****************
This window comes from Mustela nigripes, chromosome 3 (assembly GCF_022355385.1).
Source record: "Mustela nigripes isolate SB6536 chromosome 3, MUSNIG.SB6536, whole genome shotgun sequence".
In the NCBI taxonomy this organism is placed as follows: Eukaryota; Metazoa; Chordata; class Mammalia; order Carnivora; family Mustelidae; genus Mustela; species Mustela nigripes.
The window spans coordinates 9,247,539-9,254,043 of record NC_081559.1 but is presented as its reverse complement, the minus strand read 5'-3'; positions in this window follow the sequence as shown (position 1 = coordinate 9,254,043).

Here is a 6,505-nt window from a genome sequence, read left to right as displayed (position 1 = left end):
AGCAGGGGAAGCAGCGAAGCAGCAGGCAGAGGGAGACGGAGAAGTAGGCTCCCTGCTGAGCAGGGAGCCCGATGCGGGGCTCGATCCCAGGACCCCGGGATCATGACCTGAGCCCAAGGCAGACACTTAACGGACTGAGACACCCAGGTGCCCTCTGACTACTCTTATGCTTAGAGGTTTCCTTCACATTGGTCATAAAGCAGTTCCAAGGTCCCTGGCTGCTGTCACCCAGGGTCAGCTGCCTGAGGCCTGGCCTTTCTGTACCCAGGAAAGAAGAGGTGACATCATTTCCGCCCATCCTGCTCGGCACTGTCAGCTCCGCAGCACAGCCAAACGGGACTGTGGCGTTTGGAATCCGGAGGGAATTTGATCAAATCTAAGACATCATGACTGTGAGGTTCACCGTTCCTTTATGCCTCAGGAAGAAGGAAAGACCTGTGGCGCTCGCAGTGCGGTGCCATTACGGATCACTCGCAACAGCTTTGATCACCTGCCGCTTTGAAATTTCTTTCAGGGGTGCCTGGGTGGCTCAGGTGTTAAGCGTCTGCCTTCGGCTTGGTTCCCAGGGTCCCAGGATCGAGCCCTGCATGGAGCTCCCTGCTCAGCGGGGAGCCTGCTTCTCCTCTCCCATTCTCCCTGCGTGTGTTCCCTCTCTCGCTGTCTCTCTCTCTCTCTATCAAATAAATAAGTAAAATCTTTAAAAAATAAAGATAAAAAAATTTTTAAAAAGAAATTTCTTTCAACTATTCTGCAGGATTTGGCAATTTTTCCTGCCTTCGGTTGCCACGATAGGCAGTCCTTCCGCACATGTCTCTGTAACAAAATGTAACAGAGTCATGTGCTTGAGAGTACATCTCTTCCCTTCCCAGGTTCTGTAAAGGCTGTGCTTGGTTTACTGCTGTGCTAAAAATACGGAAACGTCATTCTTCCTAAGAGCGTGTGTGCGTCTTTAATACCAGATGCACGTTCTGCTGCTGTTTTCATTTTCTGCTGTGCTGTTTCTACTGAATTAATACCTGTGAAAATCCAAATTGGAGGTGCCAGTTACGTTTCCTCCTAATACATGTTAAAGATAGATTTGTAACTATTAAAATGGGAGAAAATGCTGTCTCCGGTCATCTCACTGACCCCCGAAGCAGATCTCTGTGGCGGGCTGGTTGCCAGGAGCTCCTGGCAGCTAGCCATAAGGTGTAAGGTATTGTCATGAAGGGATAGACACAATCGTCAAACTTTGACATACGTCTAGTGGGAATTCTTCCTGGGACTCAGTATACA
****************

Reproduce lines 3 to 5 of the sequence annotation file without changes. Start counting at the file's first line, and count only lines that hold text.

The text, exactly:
In the NCBI taxonomy this organism is placed as follows: Eukaryota; Metazoa; Chordata; class Mammalia; order Carnivora; family Mustelidae; genus Mustela; species Mustela nigripes.
The window spans coordinates 9,247,539-9,254,043 of record NC_081559.1 but is presented as its reverse complement, the minus strand read 5'-3'; positions in this window follow the sequence as shown (position 1 = coordinate 9,254,043).

Here is a 6,505-nt window from a genome sequence, read left to right as displayed (position 1 = left end):